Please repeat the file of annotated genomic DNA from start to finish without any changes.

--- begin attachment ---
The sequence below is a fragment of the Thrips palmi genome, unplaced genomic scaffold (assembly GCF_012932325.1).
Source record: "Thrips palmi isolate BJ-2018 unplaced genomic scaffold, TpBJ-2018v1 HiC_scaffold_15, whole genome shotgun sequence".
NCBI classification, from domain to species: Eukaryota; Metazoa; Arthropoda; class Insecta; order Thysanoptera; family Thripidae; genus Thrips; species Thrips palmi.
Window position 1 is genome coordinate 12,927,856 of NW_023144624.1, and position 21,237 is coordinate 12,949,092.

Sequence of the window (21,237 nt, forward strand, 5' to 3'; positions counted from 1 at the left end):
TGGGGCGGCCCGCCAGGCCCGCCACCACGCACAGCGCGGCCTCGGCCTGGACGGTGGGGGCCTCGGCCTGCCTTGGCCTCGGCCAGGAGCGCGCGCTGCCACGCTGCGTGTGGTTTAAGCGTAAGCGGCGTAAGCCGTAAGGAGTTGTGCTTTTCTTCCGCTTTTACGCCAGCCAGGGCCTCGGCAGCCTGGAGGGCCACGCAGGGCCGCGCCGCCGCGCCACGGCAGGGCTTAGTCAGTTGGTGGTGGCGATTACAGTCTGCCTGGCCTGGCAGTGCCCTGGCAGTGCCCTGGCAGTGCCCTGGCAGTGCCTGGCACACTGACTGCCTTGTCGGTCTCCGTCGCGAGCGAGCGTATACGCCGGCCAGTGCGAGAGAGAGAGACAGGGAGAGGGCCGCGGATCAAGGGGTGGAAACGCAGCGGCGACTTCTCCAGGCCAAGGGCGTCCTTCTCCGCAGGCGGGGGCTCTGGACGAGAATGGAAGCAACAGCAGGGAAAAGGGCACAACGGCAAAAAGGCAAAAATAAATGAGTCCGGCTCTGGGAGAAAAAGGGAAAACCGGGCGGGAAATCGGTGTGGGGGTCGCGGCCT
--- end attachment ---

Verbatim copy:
The sequence below is a fragment of the Thrips palmi genome, unplaced genomic scaffold (assembly GCF_012932325.1).
Source record: "Thrips palmi isolate BJ-2018 unplaced genomic scaffold, TpBJ-2018v1 HiC_scaffold_15, whole genome shotgun sequence".
NCBI classification, from domain to species: Eukaryota; Metazoa; Arthropoda; class Insecta; order Thysanoptera; family Thripidae; genus Thrips; species Thrips palmi.
Window position 1 is genome coordinate 12,927,856 of NW_023144624.1, and position 21,237 is coordinate 12,949,092.

Sequence of the window (21,237 nt, forward strand, 5' to 3'; positions counted from 1 at the left end):
TGGGGCGGCCCGCCAGGCCCGCCACCACGCACAGCGCGGCCTCGGCCTGGACGGTGGGGGCCTCGGCCTGCCTTGGCCTCGGCCAGGAGCGCGCGCTGCCACGCTGCGTGTGGTTTAAGCGTAAGCGGCGTAAGCCGTAAGGAGTTGTGCTTTTCTTCCGCTTTTACGCCAGCCAGGGCCTCGGCAGCCTGGAGGGCCACGCAGGGCCGCGCCGCCGCGCCACGGCAGGGCTTAGTCAGTTGGTGGTGGCGATTACAGTCTGCCTGGCCTGGCAGTGCCCTGGCAGTGCCCTGGCAGTGCCCTGGCAGTGCCTGGCACACTGACTGCCTTGTCGGTCTCCGTCGCGAGCGAGCGTATACGCCGGCCAGTGCGAGAGAGAGAGACAGGGAGAGGGCCGCGGATCAAGGGGTGGAAACGCAGCGGCGACTTCTCCAGGCCAAGGGCGTCCTTCTCCGCAGGCGGGGGCTCTGGACGAGAATGGAAGCAACAGCAGGGAAAAGGGCACAACGGCAAAAAGGCAAAAATAAATGAGTCCGGCTCTGGGAGAAAAAGGGAAAACCGGGCGGGAAATCGGTGTGGGGGTCGCGGCCT